Friday 13th Proved Unlucky For Games Criminals

Monday 16th February/... Raids on two separate Scottish addresses to investigate an illegal counterfeiting operation have lead to the arrest of two people in the Highlands. Following the raids last Friday - the 13th - a large number of items including consoles and games were seized as part of the ongoing fight against Intellectual Properly (IP) Crime by investigators from ELSPA (the Entertainment&Leisure Software Publishers Association) working in partnership with the local police and trading standards.

Prior to the raids, investigators from ELSPA and Highland Council Trading Standards made several test purchases yielding a number of counterfeit games. The packaging of these games even featured advertisements encouraging buyers to purchase further counterfeit titles. Chipping equipment was seized and is undergoing forensic examination.

Michael Rawlinson, managing director of ELSPA, said:“Friday’s raids were the result of a very thorough and professional investigation by Highland Council Trading Standards and our own diligent investigators. It highlights our commitment to stop in their tracks illegitimate traders– those prepared to profit unfairly from the creativity and hard work of others. Last Friday, the 13th, was indeed unlucky for this thieving duo.”

Alistair Thomson Head of Environmental Health and Trading Standards said:“This operation shows that we will not tolerate anyone selling counterfeit goods in Highland. The supply of counterfeit goods has strong links to organised crime and not only affects the people who develop and produce the genuine items but also the local businesses who sell them and the innocent consumers who are duped into buying them. We work closely with Northern Constabulary and ELSPA in our sustained fight against this type of product counterfeiting.”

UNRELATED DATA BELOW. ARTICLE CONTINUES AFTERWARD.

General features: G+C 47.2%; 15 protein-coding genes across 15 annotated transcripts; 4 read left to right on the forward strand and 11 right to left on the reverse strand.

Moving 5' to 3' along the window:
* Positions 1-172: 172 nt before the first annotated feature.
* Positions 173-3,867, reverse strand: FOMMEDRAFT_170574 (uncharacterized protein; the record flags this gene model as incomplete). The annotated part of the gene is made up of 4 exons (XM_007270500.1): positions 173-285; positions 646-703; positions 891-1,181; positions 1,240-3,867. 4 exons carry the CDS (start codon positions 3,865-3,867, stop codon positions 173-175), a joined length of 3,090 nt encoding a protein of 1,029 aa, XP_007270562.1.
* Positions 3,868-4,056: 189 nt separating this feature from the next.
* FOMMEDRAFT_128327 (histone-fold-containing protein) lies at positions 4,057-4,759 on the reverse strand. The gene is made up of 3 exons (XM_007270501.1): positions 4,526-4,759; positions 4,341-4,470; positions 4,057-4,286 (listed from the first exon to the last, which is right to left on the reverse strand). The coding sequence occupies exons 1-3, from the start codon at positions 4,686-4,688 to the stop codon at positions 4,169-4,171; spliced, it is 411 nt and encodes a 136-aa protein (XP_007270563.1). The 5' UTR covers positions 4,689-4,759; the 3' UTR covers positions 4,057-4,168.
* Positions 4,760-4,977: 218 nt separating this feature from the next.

D.S. Alex Chisholm from Northern Constabulary’s Central Division Pro-active Team continued:“We will continue to carry out intelligence-led operations like this with our partners to target those involved in organised crime within our force area.”

Ends.

EDITORS’ NOTES

About ELSPA - http://www.elspa.com

ELSPA (The Entertainment&Leisure Software Publishers Association) was founded in 1989 to establish a specific and collective identity for the computer and video games industry. Membership includes almost all companies concerned with the publishing and distribution of interactive leisure software in the UK.

ELSPA’s activities include: Official Chart and Industry Reports, Anti-Piracy UK and EU, PR and Communication, Events. More information on all these activities can be found at http://www.elspa.com.

ELSPA’s IPCU (Intellectual Property Crime Unit) includes a team of investigators around the country. Software Piracy has a negative impact on both consumers and industry. ELSPA estimates criminal gain through computer and video games piracy sits at approximately£600 million. Piracy/counterfeiting is illegal and punishable by fines and jail sentences. The illegal copying of software poses the very real threat of criminal prosecution and a criminal record, as well as the risk of massive personal financial loss under the Proceeds of Crime Act. Consumers have no recourse under law for faulty pirated games, which can damage hardware. Local and national jobs are lost as result of pirate operations.

For further information on ELSPA or to arrange interviews, please contact:

Sarah Hartland/Gary Burns

Barrington Harvey

Tel: 01462 456780

Fax: 01462 456781

Email: sarah.hartland@bhpr.co.uk / gary.burns@bhpr.co.uk

Issued by: Barrington Harvey, Trooper’s Yard, Bancroft, Hitchin SG5 1JW


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